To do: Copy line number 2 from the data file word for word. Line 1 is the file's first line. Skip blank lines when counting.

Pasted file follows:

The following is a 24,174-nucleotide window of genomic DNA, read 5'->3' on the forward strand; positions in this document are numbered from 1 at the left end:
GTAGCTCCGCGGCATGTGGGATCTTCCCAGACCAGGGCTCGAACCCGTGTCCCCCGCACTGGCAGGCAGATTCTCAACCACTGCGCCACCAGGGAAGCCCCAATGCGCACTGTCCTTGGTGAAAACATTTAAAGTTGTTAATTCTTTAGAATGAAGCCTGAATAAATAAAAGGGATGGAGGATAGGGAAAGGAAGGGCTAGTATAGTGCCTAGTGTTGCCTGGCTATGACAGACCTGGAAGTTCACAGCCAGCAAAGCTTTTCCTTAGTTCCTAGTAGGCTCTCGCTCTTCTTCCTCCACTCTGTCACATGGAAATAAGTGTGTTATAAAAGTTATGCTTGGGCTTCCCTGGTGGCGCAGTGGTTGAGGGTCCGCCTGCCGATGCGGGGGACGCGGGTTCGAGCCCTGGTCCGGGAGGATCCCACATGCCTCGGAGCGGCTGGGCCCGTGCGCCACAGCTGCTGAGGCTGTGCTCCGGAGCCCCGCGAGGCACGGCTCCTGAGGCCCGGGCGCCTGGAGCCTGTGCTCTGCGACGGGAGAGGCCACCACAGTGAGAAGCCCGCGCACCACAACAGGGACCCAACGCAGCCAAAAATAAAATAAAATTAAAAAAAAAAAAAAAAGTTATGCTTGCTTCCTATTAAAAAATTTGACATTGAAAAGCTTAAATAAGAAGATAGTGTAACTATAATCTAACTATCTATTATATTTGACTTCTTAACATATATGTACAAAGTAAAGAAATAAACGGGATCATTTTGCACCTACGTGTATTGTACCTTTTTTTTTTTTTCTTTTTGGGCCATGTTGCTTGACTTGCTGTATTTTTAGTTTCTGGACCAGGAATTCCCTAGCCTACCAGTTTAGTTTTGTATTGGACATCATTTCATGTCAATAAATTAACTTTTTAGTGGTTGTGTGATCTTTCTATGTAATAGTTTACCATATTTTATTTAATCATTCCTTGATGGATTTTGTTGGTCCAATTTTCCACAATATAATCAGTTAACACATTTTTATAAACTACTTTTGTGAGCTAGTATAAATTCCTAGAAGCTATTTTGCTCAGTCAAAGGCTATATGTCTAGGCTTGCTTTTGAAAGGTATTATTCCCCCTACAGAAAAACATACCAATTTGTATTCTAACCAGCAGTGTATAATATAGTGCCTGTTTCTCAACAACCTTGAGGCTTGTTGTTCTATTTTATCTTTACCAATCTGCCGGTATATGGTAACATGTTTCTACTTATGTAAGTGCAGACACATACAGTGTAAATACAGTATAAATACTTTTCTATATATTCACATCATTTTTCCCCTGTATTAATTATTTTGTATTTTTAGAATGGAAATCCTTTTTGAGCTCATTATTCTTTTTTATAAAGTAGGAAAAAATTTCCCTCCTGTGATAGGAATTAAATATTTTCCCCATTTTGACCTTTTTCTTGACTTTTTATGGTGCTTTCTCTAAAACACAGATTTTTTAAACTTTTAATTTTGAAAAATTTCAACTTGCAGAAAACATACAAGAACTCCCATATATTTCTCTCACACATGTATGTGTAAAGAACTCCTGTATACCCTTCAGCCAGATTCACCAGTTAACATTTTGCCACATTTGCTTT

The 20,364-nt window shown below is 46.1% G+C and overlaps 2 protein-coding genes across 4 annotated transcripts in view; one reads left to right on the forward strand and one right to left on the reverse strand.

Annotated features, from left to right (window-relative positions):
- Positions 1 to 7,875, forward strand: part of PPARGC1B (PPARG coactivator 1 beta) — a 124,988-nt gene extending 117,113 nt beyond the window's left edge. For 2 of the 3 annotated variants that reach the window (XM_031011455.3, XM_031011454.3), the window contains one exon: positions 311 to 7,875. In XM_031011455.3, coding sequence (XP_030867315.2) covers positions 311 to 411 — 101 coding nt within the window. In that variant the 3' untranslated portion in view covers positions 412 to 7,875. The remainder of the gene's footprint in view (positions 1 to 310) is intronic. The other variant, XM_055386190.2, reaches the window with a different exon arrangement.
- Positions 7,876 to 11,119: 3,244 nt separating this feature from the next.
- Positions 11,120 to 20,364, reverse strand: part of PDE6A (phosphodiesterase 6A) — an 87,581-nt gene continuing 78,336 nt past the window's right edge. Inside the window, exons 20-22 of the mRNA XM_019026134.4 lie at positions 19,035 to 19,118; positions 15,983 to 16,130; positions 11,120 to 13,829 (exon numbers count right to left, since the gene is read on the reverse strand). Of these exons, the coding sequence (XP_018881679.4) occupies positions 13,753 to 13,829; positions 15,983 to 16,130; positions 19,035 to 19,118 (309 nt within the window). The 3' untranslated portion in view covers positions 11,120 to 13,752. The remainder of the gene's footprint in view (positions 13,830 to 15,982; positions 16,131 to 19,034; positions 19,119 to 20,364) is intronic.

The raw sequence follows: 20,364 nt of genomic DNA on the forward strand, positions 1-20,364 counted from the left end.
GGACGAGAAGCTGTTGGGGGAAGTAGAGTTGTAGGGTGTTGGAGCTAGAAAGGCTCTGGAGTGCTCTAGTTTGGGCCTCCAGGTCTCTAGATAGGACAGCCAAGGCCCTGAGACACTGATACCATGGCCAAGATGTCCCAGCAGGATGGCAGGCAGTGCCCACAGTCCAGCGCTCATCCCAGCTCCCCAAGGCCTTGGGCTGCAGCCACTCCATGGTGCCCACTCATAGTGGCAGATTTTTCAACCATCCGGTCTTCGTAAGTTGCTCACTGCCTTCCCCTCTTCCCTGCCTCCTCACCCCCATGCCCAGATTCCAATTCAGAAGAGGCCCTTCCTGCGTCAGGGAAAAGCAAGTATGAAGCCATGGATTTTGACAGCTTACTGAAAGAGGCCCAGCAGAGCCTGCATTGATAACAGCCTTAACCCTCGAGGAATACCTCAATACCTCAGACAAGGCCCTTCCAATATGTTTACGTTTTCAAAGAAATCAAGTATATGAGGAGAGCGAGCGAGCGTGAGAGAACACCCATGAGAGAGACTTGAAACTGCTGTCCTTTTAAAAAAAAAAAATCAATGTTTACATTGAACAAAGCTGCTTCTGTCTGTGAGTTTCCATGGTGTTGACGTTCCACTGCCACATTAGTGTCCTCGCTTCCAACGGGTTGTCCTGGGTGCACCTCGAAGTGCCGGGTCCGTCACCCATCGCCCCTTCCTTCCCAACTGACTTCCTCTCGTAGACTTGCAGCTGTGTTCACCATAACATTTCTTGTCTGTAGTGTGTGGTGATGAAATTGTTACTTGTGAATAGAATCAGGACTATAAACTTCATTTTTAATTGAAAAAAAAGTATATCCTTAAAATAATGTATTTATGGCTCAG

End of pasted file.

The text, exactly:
GTAGCTCCGCGGCATGTGGGATCTTCCCAGACCAGGGCTCGAACCCGTGTCCCCCGCACTGGCAGGCAGATTCTCAACCACTGCGCCACCAGGGAAGCCCCAATGCGCACTGTCCTTGGTGAAAACATTTAAAGTTGTTAATTCTTTAGAATGAAGCCTGAATAAATAAAAGGGATGGAGGATAGGGAAAGGAAGGGCTAGTATAGTGCCTAGTGTTGCCTGGCTATGACAGACCTGGAAGTTCACAGCCAGCAAAGCTTTTCCTTAGTTCCTAGTAGGCTCTCGCTCTTCTTCCTCCACTCTGTCACATGGAAATAAGTGTGTTATAAAAGTTATGCTTGGGCTTCCCTGGTGGCGCAGTGGTTGAGGGTCCGCCTGCCGATGCGGGGGACGCGGGTTCGAGCCCTGGTCCGGGAGGATCCCACATGCCTCGGAGCGGCTGGGCCCGTGCGCCACAGCTGCTGAGGCTGTGCTCCGGAGCCCCGCGAGGCACGGCTCCTGAGGCCCGGGCGCCTGGAGCCTGTGCTCTGCGACGGGAGAGGCCACCACAGTGAGAAGCCCGCGCACCACAACAGGGACCCAACGCAGCCAAAAATAAAATAAAATTAAAAAAAAAAAAAAAAGTTATGCTTGCTTCCTATTAAAAAATTTGACATTGAAAAGCTTAAATAAGAAGATAGTGTAACTATAATCTAACTATCTATTATATTTGACTTCTTAACATATATGTACAAAGTAAAGAAATAAACGGGATCATTTTGCACCTACGTGTATTGTACCTTTTTTTTTTTTTCTTTTTGGGCCATGTTGCTTGACTTGCTGTATTTTTAGTTTCTGGACCAGGAATTCCCTAGCCTACCAGTTTAGTTTTGTATTGGACATCATTTCATGTCAATAAATTAACTTTTTAGTGGTTGTGTGATCTTTCTATGTAATAGTTTACCATATTTTATTTAATCATTCCTTGATGGATTTTGTTGGTCCAATTTTCCACAATATAATCAGTTAACACATTTTTATAAACTACTTTTGTGAGCTAGTATAAATTCCTAGAAGCTATTTTGCTCAGTCAAAGGCTATATGTCTAGGCTTGCTTTTGAAAGGTATTATTCCCCCTACAGAAAAACATACCAATTTGTATTCTAACCAGCAGTGTATAATATAGTGCCTGTTTCTCAACAACCTTGAGGCTTGTTGTTCTATTTTATCTTTACCAATCTGCCGGTATATGGTAACATGTTTCTACTTATGTAAGTGCAGACACATACAGTGTAAATACAGTATAAATACTTTTCTATATATTCACATCATTTTTCCCCTGTATTAATTATTTTGTATTTTTAGAATGGAAATCCTTTTTGAGCTCATTATTCTTTTTTATAAAGTAGGAAAAAATTTCCCTCCTGTGATAGGAATTAAATATTTTCCCCATTTTGACCTTTTTCTTGACTTTTTATGGTGCTTTCTCTAAAACACAGATTTTTTAAACTTTTAATTTTGAAAAATTTCAACTTGCAGAAAACATACAAGAACTCCCATATATTTCTCTCACACATGTATGTGTAAAGAACTCCTGTATACCCTTCAGCCAGATTCACCAGTTAACATTTTGCCACATTTGCTTT